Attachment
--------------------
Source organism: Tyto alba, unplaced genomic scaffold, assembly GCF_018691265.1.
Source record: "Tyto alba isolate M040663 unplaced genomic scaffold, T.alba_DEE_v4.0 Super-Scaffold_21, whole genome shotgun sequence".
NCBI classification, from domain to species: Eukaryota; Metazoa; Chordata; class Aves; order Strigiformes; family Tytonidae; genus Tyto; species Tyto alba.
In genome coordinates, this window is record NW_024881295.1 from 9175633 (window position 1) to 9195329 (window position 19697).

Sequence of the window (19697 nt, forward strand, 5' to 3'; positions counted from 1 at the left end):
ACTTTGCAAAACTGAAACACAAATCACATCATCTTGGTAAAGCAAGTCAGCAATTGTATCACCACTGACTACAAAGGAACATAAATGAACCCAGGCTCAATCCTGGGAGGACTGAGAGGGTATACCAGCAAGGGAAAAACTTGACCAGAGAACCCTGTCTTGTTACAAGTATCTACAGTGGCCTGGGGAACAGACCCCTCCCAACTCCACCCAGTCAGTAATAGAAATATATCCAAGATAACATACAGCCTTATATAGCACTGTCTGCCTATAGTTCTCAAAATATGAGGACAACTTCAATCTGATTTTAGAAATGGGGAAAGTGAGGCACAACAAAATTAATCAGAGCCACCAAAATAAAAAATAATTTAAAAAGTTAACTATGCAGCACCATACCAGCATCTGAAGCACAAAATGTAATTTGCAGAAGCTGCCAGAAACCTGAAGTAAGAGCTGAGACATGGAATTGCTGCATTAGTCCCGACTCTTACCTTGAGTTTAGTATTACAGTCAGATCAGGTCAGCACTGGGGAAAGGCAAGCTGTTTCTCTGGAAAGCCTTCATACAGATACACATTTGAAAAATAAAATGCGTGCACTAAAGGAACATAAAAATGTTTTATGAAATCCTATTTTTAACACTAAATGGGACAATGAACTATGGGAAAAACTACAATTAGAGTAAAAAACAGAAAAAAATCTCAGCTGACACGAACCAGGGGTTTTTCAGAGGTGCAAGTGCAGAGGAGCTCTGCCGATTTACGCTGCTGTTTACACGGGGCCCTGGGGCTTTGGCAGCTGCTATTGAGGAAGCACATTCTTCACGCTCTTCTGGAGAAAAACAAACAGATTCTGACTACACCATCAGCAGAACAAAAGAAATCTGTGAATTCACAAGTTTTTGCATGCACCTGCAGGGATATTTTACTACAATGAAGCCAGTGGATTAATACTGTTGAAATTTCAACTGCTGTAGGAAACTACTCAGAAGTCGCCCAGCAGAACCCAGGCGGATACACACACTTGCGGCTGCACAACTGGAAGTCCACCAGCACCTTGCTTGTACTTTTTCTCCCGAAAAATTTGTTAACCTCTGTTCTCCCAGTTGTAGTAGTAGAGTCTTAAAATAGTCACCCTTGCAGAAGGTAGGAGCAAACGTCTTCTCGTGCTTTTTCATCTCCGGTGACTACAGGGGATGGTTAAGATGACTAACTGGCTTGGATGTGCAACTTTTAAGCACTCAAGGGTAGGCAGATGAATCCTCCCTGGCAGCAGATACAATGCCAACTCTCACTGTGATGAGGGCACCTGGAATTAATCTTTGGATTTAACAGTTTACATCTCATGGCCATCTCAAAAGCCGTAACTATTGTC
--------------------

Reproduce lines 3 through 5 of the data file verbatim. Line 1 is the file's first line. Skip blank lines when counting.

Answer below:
NCBI classification, from domain to species: Eukaryota; Metazoa; Chordata; class Aves; order Strigiformes; family Tytonidae; genus Tyto; species Tyto alba.
In genome coordinates, this window is record NW_024881295.1 from 9175633 (window position 1) to 9195329 (window position 19697).

Sequence of the window (19697 nt, forward strand, 5' to 3'; positions counted from 1 at the left end):